A large asteroid discovered in the vicinity of Earth, potential threat, but very distant

Astronomers announced on Monday that they had detected an asteroid about 1.5 kilometers tall in the vicinity of Earth, which could with great bad luck crash into it in the distant future – causing planetary devastation. 

Most asteroids of this size have already been discovered, scientists say, but this one has so far been hiding in the sun’s glare, making it particularly difficult to detect.

This asteroid, named 2022 AP7, “crosses the trajectory of the Earth, which makes it a potentially dangerous asteroid”, explained to AFP Scott Sheppard, astronomer at the Carnegie Institution for science. However, it does not currently threaten to hit us, because it remains “very far” from the Earth when it crosses its orbit, he immediately reassured.

The threat comes from the fact that like any asteroid, its trajectory will be slowly modified due to the gravitational forces exerted on it, in particular by the planets. Forecasts are therefore difficult over the very long term.

It is the “largest potentially dangerous object for the Earth discovered in the last eight years”, according to a press release from the American NOIRLab, which operates several observatories.

This NEO (near-Earth asteroid) takes five years to orbit the Sun, and is now several million kilometers from Earth at its closest.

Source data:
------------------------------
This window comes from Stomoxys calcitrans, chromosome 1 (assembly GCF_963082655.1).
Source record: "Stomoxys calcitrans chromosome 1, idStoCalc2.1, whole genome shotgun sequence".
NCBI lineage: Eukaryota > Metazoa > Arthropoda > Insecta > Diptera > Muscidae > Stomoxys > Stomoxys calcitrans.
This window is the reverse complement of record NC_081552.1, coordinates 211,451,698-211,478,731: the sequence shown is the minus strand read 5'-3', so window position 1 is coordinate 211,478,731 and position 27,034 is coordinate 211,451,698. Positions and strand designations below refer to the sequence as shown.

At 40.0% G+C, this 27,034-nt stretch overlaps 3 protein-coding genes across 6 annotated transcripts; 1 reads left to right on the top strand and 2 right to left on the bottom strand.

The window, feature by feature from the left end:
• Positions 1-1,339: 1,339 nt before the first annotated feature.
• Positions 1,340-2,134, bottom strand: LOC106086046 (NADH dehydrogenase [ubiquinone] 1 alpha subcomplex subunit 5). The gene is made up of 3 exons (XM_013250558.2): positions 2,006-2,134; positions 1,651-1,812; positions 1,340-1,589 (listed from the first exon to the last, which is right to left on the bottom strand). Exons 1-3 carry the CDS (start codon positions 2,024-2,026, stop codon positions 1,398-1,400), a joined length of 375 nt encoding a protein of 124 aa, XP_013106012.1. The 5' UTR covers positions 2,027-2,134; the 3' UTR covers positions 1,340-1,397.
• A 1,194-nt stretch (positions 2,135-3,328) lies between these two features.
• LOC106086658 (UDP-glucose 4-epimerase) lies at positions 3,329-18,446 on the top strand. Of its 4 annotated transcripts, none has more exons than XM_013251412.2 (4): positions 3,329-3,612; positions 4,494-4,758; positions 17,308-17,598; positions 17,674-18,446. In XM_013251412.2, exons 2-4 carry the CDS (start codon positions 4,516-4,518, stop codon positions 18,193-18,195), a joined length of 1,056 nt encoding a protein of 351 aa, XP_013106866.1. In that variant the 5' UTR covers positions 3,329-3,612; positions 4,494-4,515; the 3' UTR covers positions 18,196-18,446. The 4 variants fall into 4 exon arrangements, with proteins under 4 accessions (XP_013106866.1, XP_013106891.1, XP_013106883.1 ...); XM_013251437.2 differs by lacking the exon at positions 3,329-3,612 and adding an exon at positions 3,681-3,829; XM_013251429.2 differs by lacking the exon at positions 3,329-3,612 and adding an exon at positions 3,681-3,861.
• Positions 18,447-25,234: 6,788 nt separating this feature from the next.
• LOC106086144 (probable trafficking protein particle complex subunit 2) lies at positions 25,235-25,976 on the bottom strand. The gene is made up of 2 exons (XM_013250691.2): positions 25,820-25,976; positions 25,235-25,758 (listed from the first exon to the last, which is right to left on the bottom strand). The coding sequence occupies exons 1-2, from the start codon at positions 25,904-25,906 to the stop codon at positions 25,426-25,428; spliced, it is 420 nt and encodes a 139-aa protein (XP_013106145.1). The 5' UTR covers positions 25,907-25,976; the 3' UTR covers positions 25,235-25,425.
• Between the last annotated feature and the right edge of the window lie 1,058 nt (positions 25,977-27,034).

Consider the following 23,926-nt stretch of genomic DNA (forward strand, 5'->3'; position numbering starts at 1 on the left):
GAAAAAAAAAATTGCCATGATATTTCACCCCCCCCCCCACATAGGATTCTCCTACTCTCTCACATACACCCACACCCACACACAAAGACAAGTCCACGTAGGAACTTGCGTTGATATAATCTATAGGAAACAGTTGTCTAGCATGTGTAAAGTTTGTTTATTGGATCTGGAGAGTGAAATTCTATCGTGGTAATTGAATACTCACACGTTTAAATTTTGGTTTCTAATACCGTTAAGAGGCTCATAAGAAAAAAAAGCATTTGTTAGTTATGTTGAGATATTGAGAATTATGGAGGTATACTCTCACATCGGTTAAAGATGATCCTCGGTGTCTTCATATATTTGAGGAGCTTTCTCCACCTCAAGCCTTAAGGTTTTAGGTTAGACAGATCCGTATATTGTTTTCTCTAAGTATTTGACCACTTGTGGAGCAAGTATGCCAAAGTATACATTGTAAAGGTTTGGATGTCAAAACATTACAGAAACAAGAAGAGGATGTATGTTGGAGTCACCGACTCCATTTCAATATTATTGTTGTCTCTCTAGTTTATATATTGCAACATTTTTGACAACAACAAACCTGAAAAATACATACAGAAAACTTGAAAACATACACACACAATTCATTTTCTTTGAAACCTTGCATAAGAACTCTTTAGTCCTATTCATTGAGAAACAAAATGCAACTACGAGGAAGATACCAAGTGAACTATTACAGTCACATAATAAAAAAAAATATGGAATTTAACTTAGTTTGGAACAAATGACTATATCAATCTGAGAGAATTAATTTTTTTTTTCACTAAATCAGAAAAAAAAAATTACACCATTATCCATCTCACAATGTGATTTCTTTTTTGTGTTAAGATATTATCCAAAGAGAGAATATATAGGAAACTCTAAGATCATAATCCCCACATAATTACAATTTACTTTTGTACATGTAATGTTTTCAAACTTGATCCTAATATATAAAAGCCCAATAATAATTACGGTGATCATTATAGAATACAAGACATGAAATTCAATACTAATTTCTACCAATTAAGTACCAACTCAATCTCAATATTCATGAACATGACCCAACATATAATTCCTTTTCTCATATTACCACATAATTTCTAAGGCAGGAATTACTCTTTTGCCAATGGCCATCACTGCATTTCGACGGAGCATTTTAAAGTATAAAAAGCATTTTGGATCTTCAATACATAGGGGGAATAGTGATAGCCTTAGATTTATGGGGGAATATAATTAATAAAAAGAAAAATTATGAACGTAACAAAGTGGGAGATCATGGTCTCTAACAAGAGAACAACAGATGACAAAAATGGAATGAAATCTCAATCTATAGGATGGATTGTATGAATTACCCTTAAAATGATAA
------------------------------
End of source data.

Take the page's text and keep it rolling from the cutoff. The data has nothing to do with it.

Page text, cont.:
The risk is therefore very hypothetical, but in the event of a collision, an asteroid of this size would have “a devastating impact on life as we know it”, explained Scott Sheppard. The dust thrown into the atmosphere would block the light of the Sun, cooling the planet and causing a mass extinction.

Hard to find

The discovery was made thanks to the Victor M. Blanco Telescope, in Chile, and its DECam instrument, initially developed to study dark matter.

The results were published in the scientific journal The Astronomical Journal. Two other asteroids in this complicated area to observe have been discovered, including the closest known asteroid to the Sun. They pose no risk to the Earth.

Some 30,000 asteroids of all sizes – including more than 850 of 1 km and larger – have been cataloged in the vicinity of Earth. None of them threaten our planet for the next 100 years. Except that they are not all counted.

According to Scott Sheppard, there would remain “between 20 and 50” large NEOs to detect. 

“Most are in orbits that make them hard to find, like orbits keeping them inside (that of) the Earth, and making them hard to see because of the glare of the Sun,” he said. -he explains.

To prepare for a bad discovery, NASA carried out a test mission at the end of September: a ship was propelled against a non-dangerous asteroid, proving that it was possible to modify its trajectory.

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